sort. Bill," said ono of (hem. "I've heard
say that he be offerin' ten thousand pound
to any one as bring them scoundrels to
the gallows,"
"Not gallows, sure, but prison. Well,
If he offered ten million he couldn't bring
his little lordship to llfo again."
"That be true, for sartln'. But if ten
million would do It, he'd find the money."
A yeat later Anno Wlmberley sat before
the fire In the drawing-room at Monksll
ver and worked steadily at a piece of em
broidery. By the window sat Lady Joan
Merlet, her eyes fixed on the sunlit lawn.
It had been raining all day and every
thing Bparkled with drops like diamonds.
The sky overhead was still black with
clpuds, but near to the horizon there was
a level bar of clear sky, and the setting
sun threw a warm yellow glow over the
earth. It tinged the girl's face with gold
and flooded the whole room with light.
Her face was pale and there were tears
In her eyes,
Lord Arthur Merlet, now Lord Wlmber
ley, had gone abroad on, one of his "big"
game shooting expeditions. He had par
ticularly wished his niece nnd slster-ln-law
to remain In possession of Monk
silver, at any rate until he returned, and
aa long afterwards as they chose to stay
In their old home. Before he had left
he had had a stormy Interview with
John Erlelgh, and had made It plain to
the headmaster of Harptree that unless
he at once broke off his engagement, Lady
Wlmberley and the whole of England
should be told the truth about him. For
two aays ana two nights Erlelgh had
hesitated. Then, after a terrible mental
struggle, he had given In. He had writ
ten a letter to the woman he loved, say
ing that he considered that the death of
Lord Wlmberley was entirely due to his
own carelessness, that he had been
warned to keep especial watch over him,
and had failed In his duty, and that,
under the circumstances, he thought It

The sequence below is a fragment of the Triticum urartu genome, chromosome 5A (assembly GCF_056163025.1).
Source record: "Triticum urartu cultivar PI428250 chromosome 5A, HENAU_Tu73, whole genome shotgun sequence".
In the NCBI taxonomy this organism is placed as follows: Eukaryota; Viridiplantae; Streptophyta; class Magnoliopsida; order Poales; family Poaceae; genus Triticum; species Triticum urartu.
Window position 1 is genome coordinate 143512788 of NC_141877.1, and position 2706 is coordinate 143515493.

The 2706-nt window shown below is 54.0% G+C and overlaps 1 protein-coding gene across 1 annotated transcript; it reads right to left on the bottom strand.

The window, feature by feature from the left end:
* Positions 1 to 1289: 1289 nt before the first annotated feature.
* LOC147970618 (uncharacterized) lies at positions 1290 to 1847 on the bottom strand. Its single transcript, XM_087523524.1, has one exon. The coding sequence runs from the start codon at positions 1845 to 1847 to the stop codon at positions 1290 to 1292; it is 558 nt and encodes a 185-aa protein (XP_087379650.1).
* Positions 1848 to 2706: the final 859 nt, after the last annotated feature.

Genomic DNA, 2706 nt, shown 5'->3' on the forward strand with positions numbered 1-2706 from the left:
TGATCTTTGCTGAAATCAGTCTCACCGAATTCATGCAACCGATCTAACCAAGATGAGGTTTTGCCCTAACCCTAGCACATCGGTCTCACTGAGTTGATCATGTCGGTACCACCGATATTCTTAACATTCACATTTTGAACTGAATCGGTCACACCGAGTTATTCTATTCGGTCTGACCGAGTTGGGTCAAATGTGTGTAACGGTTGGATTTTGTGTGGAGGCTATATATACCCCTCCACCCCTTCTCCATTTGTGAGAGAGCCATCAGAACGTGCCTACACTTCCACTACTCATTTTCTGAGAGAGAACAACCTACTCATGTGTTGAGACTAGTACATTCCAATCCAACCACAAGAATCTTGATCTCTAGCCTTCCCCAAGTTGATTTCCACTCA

would be better for the engagement to
be broken off. Lady Wlmberley, numbed
with the pain of her terrible loss, had re
plied In very few words.
"Perhaps you are right. Jack," she had
written. "I do not blame you for what
has happened, but I do not think that I
could love any one or marry any one
again. All power for love seems to be
dead in me. You have your work In the
world a great work, and you must devote
all your thoughts and energies to it, I
have ray little daughter and the memory
of my dear, dear son,','
On the receipt of this letter his resolu
tion had broken down, and he had hurried
up to -Uonksllver to tell her everything
and fling himself on her mercy. He had
found the house shut up. Lady Wlmber
ley had gone abroad with Lady Joan,
washes flannels, Wan- CQAP
kets and woolens in JV
a. marvelous maontr.
.il-lMM. xrntrnM thum look
'tww nui nn"u w w.v
Ask your
atwi -j-..t sh
A(i ykM kfjr --7 &&: jmsh
A cnrT?n AGnPPiWstof.i1M?-1yjmd
They were going to travel, and all letters
would bo forwarded. Ho had written to
her once nnd had received no answer.
Then he had flung himself heart and
brain and soul into his work. There had
been a little to make up after the kid
napping of Lord Wlmberley nnd for two
terms he had had to light with all his
strength to keep the school up to the
mark. It waa as prosperous now as It
had ever been
"I wish wo had stayed In Italy, mother,"
said Joan after a. long silence. "Why did
we return? I hate this place now I hate
"My dear child you havo only been
back a week, and It has been raining